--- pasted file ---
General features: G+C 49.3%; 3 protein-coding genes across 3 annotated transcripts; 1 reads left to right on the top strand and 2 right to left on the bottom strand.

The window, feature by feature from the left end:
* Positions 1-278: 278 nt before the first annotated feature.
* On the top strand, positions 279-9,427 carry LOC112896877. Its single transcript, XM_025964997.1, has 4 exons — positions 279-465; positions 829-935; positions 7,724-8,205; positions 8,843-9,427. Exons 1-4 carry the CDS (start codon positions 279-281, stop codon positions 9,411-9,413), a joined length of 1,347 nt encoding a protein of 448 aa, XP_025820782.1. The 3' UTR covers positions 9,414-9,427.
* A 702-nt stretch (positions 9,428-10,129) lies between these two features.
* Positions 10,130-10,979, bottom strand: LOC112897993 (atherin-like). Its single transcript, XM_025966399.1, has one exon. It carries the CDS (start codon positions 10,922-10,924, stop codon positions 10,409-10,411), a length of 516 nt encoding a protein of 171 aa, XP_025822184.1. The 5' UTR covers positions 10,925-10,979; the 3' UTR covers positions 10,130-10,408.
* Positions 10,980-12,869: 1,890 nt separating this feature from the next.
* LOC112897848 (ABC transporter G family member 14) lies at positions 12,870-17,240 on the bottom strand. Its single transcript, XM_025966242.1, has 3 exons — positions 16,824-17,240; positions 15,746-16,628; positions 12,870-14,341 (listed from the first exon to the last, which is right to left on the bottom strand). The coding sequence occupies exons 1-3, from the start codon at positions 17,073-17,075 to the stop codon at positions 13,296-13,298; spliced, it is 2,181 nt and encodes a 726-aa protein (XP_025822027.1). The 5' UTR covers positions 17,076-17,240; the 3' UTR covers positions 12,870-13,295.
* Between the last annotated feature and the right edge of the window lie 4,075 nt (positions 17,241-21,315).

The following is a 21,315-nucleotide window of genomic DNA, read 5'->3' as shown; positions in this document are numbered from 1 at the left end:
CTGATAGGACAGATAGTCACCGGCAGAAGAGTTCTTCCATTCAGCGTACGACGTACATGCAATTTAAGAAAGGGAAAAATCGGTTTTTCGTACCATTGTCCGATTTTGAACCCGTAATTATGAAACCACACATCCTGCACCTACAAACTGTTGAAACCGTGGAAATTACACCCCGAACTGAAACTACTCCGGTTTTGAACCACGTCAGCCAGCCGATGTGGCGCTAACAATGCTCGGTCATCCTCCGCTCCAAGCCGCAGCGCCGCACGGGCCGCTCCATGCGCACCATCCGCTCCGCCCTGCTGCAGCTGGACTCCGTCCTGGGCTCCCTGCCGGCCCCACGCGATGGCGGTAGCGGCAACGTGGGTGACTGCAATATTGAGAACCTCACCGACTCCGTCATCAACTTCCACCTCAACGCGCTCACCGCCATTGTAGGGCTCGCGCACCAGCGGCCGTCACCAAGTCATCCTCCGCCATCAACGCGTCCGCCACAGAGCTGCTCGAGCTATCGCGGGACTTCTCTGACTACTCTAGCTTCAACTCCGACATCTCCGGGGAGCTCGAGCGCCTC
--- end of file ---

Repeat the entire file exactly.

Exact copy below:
General features: G+C 49.3%; 3 protein-coding genes across 3 annotated transcripts; 1 reads left to right on the top strand and 2 right to left on the bottom strand.

The window, feature by feature from the left end:
* Positions 1-278: 278 nt before the first annotated feature.
* On the top strand, positions 279-9,427 carry LOC112896877. Its single transcript, XM_025964997.1, has 4 exons — positions 279-465; positions 829-935; positions 7,724-8,205; positions 8,843-9,427. Exons 1-4 carry the CDS (start codon positions 279-281, stop codon positions 9,411-9,413), a joined length of 1,347 nt encoding a protein of 448 aa, XP_025820782.1. The 3' UTR covers positions 9,414-9,427.
* A 702-nt stretch (positions 9,428-10,129) lies between these two features.
* Positions 10,130-10,979, bottom strand: LOC112897993 (atherin-like). Its single transcript, XM_025966399.1, has one exon. It carries the CDS (start codon positions 10,922-10,924, stop codon positions 10,409-10,411), a length of 516 nt encoding a protein of 171 aa, XP_025822184.1. The 5' UTR covers positions 10,925-10,979; the 3' UTR covers positions 10,130-10,408.
* Positions 10,980-12,869: 1,890 nt separating this feature from the next.
* LOC112897848 (ABC transporter G family member 14) lies at positions 12,870-17,240 on the bottom strand. Its single transcript, XM_025966242.1, has 3 exons — positions 16,824-17,240; positions 15,746-16,628; positions 12,870-14,341 (listed from the first exon to the last, which is right to left on the bottom strand). The coding sequence occupies exons 1-3, from the start codon at positions 17,073-17,075 to the stop codon at positions 13,296-13,298; spliced, it is 2,181 nt and encodes a 726-aa protein (XP_025822027.1). The 5' UTR covers positions 17,076-17,240; the 3' UTR covers positions 12,870-13,295.
* Between the last annotated feature and the right edge of the window lie 4,075 nt (positions 17,241-21,315).

The following is a 21,315-nucleotide window of genomic DNA, read 5'->3' as shown; positions in this document are numbered from 1 at the left end:
CTGATAGGACAGATAGTCACCGGCAGAAGAGTTCTTCCATTCAGCGTACGACGTACATGCAATTTAAGAAAGGGAAAAATCGGTTTTTCGTACCATTGTCCGATTTTGAACCCGTAATTATGAAACCACACATCCTGCACCTACAAACTGTTGAAACCGTGGAAATTACACCCCGAACTGAAACTACTCCGGTTTTGAACCACGTCAGCCAGCCGATGTGGCGCTAACAATGCTCGGTCATCCTCCGCTCCAAGCCGCAGCGCCGCACGGGCCGCTCCATGCGCACCATCCGCTCCGCCCTGCTGCAGCTGGACTCCGTCCTGGGCTCCCTGCCGGCCCCACGCGATGGCGGTAGCGGCAACGTGGGTGACTGCAATATTGAGAACCTCACCGACTCCGTCATCAACTTCCACCTCAACGCGCTCACCGCCATTGTAGGGCTCGCGCACCAGCGGCCGTCACCAAGTCATCCTCCGCCATCAACGCGTCCGCCACAGAGCTGCTCGAGCTATCGCGGGACTTCTCTGACTACTCTAGCTTCAACTCCGACATCTCCGGGGAGCTCGAGCGCCTC